Tom Pedulla presents five takeaways from an active weekend of racing, which featured the triumphant return of Maximum Security from an extended layoff in the San Diego Handicap at Del Mar and other key developments:
HE’S BAAACK: Maximum Security’s natural ability has been questioned following the indictment of trainer Jason Servis for using performance-enhancing drugs on him and other horses in his barn. There can be no doubt about Maximum Security’s grit after his grinding nose victory against Midcourt in the $150,000 San Diego Handicap on Saturday. It was his first start since he won the Saudi Cup on Feb. 29 and his first for Hall of Fame trainer Bob Baffert. “I knew I didn’t have him really drummed up for this race,” Baffert said. “We were going to use this to get ready for the next one. But we’re learning about the horse. He won (Saturday) when he had every reason to get beat.” Up next: The $500,000 TVG Pacific Classic on Aug. 22 at Del Mar.
SHE’S BAAACK: Enable rebounded strongly from a season-opening defeat in the Eclipse Stakes to become the only three-time winner of the King George VI and Queen Elizabeth QIPCO Stakes Saturday at Ascot. Trainer John Gosden was particularly heartened by the great mare’s powerful finish for jockey Frankie Dettori. “I think the time for the past two furlongs was very encouraging and she showed that her class was there,” Gosden said. “I was clear that she wasn’t wound up for the Eclipse.” Enable is targeting a third victory in the Qatar Prix de l’Arc de Triomphe later this season.
TEAM EFFORT: Trainer Kevin Attard needed a helping hand when he decided to run Starship Jubilee, Canada’s Horse of the Year, in the $200,000 Ballston Spa Stakes on Saturday at Saratoga Race Course. Due to various restrictions aimed at curbing COVID-19, he decided against leaving Canada for the United States and was equally reluctant to send an assistant. Hall of Famer Shug McGaughey stepped in to saddle the prized 7-year-old mare and she went on to edge Call Me Love by a neck with Sistercharlie, making her season debut, another length and a quarter back in third. “Shug and his crew did an incredible job of helping me out,” Attard said. “Considering the situation with COVID this year, it was hard not to be able to send somebody with your own horse. But I was in great hands and that made the whole experience easier to handle.”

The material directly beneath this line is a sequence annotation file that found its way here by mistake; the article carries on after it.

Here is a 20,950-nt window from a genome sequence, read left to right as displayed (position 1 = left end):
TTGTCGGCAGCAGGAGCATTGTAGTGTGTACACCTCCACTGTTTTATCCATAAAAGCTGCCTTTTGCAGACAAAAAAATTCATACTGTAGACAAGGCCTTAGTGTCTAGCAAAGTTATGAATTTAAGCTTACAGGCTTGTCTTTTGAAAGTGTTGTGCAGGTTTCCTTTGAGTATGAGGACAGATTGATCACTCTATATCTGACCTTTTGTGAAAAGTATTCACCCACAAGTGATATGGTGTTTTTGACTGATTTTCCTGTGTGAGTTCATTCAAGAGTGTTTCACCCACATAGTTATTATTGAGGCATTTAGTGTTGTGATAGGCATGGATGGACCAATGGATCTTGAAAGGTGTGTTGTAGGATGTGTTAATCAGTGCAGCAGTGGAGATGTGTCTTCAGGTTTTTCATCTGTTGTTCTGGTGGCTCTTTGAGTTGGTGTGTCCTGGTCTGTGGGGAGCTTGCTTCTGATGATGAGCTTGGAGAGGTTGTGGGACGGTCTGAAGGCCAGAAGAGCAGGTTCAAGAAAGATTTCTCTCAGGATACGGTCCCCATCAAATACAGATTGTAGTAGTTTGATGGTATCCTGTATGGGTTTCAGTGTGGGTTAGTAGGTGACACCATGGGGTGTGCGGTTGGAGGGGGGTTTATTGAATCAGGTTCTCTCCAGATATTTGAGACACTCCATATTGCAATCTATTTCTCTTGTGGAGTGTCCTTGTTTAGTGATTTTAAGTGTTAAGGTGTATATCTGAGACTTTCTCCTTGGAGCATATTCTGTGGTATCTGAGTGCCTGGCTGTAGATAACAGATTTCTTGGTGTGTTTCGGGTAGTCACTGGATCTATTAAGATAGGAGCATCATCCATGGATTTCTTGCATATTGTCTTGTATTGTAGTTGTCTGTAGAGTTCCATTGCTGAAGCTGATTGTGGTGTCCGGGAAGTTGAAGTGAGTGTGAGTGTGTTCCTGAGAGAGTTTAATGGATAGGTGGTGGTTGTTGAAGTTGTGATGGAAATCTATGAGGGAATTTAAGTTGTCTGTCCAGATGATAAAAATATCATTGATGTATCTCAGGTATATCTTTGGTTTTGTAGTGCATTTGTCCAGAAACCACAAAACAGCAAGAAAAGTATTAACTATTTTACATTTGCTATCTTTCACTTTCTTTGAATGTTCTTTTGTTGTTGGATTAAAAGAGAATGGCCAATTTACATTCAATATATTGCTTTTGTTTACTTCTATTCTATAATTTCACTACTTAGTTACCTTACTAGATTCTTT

TOTAL PACKAGE: Volatile stamped himself as a contender for the Breeders’ Cup Sprint on Nov. 7 at Keeneland Race Course when he remained perfect through three starts this season with a length-and-a-quarter victory against Whitmore in the $250,000 Alfred G. Vanderbilt Handicap on Saturday at Saratoga. His previous two victories, in an Oaklawn Park allowance and in the Aristides Stakes at Churchill Downs, had come by a combined 15 ½ lengths. “I feel very good about getting those two races into him before he met accomplished horses like this,” said Hall of Fame trainer Steve Asmussen of the 4-year-old son of Violence. “But from the ability and speed level, he has it all.”
PRIMED FOR WHITNEY: Trainer Al Stall, Jr., eagerly awaits the $750,000 Whitney Stakes this coming Saturday at Saratoga after Tom’s d’Etat, working in company, drilled four furlongs in 48.22 seconds on Friday on Saratoga’s fast main track. The spirited 7-year-old will be aiming for his fifth consecutive victory, all of them in stakes races. He has captured three of four starts at Saratoga. “We thought he was worth it all along,” Stall said. “I don’t know that any of us thought he would be where he is right now at age 7, but we’ll take what comes our way.”